State Sen. David Argall (R-PA-Mahanoy City) last week proposed a rule that Pennsylvania’s statewide elected officials must disclose urgent medical conditions to the governor and legislative leaders.
He indirectly mentioned the most recent example of a statewide elected official who apparently neglected to disclose a life-threatening condition: Lt. Gov. John Fetterman (D). Now a candidate for the U.S. Senate to replace the retiring Republican Pat Toomey, Fetterman suffered a stroke four days before the May 17 primary.
Florida Congresswoman Val Demings (D-FL-10) announced on social media that her senate campaign raised more than $ 7 million during the last four months of 2021. Demings thanked her contributors in her message.
Florida Sen. Marco Rubio (R) leads Rep. Val Demings (D-10) by two points in a hypothetical head-to-head general election poll for the 2022 Senate election.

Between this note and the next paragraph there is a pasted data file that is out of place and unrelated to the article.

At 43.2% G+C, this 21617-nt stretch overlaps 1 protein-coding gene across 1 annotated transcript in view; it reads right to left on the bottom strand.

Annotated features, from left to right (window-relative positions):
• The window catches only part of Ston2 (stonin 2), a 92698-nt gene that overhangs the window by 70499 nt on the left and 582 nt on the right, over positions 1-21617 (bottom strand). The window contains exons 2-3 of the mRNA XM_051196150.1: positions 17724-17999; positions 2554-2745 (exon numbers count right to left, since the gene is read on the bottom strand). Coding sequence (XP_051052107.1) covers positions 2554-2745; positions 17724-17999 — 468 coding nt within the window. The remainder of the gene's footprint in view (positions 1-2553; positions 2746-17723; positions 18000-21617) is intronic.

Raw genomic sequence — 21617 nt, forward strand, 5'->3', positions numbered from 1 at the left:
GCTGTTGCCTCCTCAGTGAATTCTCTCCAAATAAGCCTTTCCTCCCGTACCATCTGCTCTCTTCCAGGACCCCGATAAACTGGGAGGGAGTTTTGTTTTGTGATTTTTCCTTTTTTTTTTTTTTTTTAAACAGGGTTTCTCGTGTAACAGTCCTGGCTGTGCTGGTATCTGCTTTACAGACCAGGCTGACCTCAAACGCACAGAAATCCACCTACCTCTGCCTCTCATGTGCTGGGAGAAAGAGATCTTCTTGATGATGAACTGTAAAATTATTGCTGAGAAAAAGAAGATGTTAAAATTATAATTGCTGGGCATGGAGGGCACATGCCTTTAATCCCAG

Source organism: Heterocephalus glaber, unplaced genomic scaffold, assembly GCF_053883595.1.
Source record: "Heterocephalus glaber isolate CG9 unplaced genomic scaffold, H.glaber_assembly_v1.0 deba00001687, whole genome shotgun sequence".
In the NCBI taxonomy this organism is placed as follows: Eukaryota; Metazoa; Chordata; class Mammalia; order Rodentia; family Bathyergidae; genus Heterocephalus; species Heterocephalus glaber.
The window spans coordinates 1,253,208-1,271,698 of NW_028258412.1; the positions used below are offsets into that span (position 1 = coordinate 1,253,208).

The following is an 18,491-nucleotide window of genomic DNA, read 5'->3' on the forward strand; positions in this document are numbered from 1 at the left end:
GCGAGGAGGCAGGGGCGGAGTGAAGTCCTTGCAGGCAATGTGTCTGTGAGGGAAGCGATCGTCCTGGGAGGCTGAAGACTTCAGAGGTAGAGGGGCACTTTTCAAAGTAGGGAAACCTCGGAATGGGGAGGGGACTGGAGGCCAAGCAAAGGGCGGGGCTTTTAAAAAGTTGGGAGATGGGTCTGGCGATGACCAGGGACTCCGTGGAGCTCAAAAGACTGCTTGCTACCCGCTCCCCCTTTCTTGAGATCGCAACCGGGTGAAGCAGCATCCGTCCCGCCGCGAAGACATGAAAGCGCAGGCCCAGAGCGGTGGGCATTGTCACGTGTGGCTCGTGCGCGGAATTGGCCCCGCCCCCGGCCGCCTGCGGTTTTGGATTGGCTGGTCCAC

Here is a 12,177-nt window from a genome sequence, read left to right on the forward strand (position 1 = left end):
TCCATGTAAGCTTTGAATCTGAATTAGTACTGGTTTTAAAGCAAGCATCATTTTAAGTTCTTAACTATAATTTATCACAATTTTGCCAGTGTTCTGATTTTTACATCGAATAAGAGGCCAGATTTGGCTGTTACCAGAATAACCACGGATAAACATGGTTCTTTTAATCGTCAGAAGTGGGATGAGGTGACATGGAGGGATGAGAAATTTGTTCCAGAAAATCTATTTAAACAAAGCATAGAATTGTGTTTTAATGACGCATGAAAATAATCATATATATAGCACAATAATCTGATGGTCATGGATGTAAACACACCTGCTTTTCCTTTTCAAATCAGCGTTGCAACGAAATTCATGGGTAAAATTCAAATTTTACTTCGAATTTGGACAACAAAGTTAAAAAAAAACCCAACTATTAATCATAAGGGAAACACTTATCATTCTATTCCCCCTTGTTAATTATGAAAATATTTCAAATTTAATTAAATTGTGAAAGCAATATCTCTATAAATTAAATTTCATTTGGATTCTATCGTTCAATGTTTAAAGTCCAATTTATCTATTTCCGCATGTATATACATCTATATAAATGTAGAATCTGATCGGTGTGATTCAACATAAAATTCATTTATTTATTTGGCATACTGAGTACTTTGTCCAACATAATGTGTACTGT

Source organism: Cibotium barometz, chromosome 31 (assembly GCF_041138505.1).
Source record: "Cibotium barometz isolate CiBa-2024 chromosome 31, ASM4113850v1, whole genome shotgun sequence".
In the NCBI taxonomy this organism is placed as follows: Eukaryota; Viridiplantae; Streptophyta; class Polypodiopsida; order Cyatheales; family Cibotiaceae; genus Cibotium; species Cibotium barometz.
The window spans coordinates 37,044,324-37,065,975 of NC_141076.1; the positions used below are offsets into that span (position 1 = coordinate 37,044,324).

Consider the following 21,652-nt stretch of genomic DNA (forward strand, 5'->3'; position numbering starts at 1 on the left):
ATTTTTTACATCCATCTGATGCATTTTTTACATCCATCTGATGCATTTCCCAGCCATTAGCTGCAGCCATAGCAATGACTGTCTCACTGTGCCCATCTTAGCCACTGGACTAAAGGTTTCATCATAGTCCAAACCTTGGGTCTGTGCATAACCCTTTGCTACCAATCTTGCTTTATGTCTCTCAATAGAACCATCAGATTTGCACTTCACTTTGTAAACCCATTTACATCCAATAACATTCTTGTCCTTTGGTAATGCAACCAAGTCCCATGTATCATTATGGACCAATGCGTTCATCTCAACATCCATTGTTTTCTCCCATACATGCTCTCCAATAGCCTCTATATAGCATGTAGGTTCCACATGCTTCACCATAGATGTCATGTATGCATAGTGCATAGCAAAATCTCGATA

According to poll from St. Pete Polls, Rubio leads 48 percent to 46 percent, however the results are still within the 2.2 percent margin of error. The poll consisted of just over 2,000 registered Florida voters.
On Monday, May 3rd, former Florida State Attorney Aramis Ayala announced on Twitter that she will be running for the U.S. Senate against current Senator Marco Rubio in 2022.
With the help from George Soros, a billionaire who contributed $1.4 million into political committees supporting her, Ayala was the first African American State Attorney in Florida’s history after a surprising defeat over former State Attorney Jeff Ashton in 2016. Once in office, controversy swarmed as she banned prosecutors from pursuing the death penalty in her district. Although Ayala was seen as a pioneer in anti-death penalty reform to Democrats, Republicans criticized her actions and pushed for the Florida Supreme Court decision in 2017 that established that the death penalty may not be refused in capital murder cases.